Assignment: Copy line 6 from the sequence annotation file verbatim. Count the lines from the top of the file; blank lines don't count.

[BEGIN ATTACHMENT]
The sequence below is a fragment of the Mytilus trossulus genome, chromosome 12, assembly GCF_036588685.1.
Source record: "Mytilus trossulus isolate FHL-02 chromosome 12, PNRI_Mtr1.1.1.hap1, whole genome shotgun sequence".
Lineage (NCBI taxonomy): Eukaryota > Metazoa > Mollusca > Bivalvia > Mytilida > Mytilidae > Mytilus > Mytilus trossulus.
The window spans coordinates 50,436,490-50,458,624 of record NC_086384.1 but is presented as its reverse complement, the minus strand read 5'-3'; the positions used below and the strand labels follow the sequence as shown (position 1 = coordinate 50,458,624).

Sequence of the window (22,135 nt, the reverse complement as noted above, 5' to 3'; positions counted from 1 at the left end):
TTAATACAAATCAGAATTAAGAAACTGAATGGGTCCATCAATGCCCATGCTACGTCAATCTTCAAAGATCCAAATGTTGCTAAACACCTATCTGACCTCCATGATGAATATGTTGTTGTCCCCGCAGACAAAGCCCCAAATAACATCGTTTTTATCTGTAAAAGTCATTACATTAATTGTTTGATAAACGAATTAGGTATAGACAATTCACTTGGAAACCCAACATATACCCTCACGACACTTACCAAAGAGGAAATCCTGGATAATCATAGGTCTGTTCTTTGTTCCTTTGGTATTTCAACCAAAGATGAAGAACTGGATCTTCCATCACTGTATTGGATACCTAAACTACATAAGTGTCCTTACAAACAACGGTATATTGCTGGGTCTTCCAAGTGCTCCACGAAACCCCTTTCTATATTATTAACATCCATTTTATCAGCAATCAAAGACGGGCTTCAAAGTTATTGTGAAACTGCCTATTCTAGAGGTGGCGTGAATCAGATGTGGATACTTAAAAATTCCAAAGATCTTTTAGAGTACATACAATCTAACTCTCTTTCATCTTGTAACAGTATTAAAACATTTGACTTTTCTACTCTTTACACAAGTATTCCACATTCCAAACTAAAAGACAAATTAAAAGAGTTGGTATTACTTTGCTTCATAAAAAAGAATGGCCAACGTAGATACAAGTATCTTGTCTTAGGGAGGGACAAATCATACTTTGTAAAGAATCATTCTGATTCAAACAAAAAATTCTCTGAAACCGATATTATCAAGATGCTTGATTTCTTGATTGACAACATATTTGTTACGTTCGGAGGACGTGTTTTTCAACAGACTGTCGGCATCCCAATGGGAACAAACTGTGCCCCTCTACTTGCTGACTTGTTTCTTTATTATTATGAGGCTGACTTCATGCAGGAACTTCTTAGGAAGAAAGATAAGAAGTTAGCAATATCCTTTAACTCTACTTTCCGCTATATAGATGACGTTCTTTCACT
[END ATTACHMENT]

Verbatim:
TTAATACAAATCAGAATTAAGAAACTGAATGGGTCCATCAATGCCCATGCTACGTCAATCTTCAAAGATCCAAATGTTGCTAAACACCTATCTGACCTCCATGATGAATATGTTGTTGTCCCCGCAGACAAAGCCCCAAATAACATCGTTTTTATCTGTAAAAGTCATTACATTAATTGTTTGATAAACGAATTAGGTATAGACAATTCACTTGGAAACCCAACATATACCCTCACGACACTTACCAAAGAGGAAATCCTGGATAATCATAGGTCTGTTCTTTGTTCCTTTGGTATTTCAACCAAAGATGAAGAACTGGATCTTCCATCACTGTATTGGATACCTAAACTACATAAGTGTCCTTACAAACAACGGTATATTGCTGGGTCTTCCAAGTGCTCCACGAAACCCCTTTCTATATTATTAACATCCATTTTATCAGCAATCAAAGACGGGCTTCAAAGTTATTGTGAAACTGCCTATTCTAGAGGTGGCGTGAATCAGATGTGGATACTTAAAAATTCCAAAGATCTTTTAGAGTACATACAATCTAACTCTCTTTCATCTTGTAACAGTATTAAAACATTTGACTTTTCTACTCTTTACACAAGTATTCCACATTCCAAACTAAAAGACAAATTAAAAGAGTTGGTATTACTTTGCTTCATAAAAAAGAATGGCCAACGTAGATACAAGTATCTTGTCTTAGGGAGGGACAAATCATACTTTGTAAAGAATCATTCTGATTCAAACAAAAAATTCTCTGAAACCGATATTATCAAGATGCTTGATTTCTTGATTGACAACATATTTGTTACGTTCGGAGGACGTGTTTTTCAACAGACTGTCGGCATCCCAATGGGAACAAACTGTGCCCCTCTACTTGCTGACTTGTTTCTTTATTATTATGAGGCTGACTTCATGCAGGAACTTCTTAGGAAGAAAGATAAGAAGTTAGCAATATCCTTTAACTCTACTTTCCGCTATATAGATGACGTTCTTTCACT